Airbus is sounding out airline support for a possible cargo version of its A350 aircraft, targeting a key stronghold of U.S. rival Boeing as e-commerce drives up demand for transported goods, people familiar with the matter told Reuters.
The aircraft would be the first cargo version of the latest generation of carbon-fiber aircraft and would help stabilize widebody production, which has been hit hard by the COVID-19 crisis.
However, its launch depends on identifying enough buyers willing to bet on fickle cargo demand amid the aviation industry’s worst crisis, which has hit airline finances.
Although it has overtaken Boeing as the world’s largest producer of passenger aircraft, Airbus has had limited success in penetrating its arch-rival’s freighter stronghold.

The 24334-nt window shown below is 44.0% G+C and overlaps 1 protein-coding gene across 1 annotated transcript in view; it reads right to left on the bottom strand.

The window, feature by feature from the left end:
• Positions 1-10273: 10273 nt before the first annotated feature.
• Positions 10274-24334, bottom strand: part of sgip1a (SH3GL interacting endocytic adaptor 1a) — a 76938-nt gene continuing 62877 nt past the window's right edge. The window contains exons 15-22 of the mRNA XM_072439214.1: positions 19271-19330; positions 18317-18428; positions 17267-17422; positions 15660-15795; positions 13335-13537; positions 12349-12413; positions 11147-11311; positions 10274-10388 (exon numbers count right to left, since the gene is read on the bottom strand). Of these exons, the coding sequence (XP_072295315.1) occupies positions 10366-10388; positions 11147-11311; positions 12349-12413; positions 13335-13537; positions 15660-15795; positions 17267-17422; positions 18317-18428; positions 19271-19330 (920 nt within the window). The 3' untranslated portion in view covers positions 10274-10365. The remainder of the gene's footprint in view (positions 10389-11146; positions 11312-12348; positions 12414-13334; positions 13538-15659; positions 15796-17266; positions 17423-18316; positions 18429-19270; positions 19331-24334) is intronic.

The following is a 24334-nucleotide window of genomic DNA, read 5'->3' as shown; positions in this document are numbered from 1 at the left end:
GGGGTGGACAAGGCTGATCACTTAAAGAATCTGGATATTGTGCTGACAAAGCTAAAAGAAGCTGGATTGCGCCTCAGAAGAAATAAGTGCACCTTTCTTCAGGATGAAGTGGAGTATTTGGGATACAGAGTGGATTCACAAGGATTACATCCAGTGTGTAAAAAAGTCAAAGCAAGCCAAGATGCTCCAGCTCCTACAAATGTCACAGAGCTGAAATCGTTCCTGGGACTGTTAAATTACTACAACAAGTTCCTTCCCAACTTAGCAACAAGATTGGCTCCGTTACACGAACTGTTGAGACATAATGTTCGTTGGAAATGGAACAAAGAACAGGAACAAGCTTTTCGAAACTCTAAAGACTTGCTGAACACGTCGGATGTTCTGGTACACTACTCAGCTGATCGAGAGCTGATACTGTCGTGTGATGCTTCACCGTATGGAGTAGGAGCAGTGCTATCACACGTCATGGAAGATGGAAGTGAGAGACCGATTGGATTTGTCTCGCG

It has been nearly 15 years since it retired the freighter version of its A380 superjumbo and has had no freighter aircraft in its order book since December, when Turkey’s MNG Airlines canceled three A330Fs.
Boeing has delivered 202 freighters of the 777, compared with 38 of the A330 freighter version. The 747 freighter, with more than 260 units delivered, dominates commercial routes.
Industry sources estimate that Airbus would need commitments for about 50 aircraft to go ahead with a launch, with CEO Guillaume Faury focused on carrying out a major restructuring while directing resources toward a new airliner, the A321XLR.
Development is estimated to cost between $2 billion and $3 billion.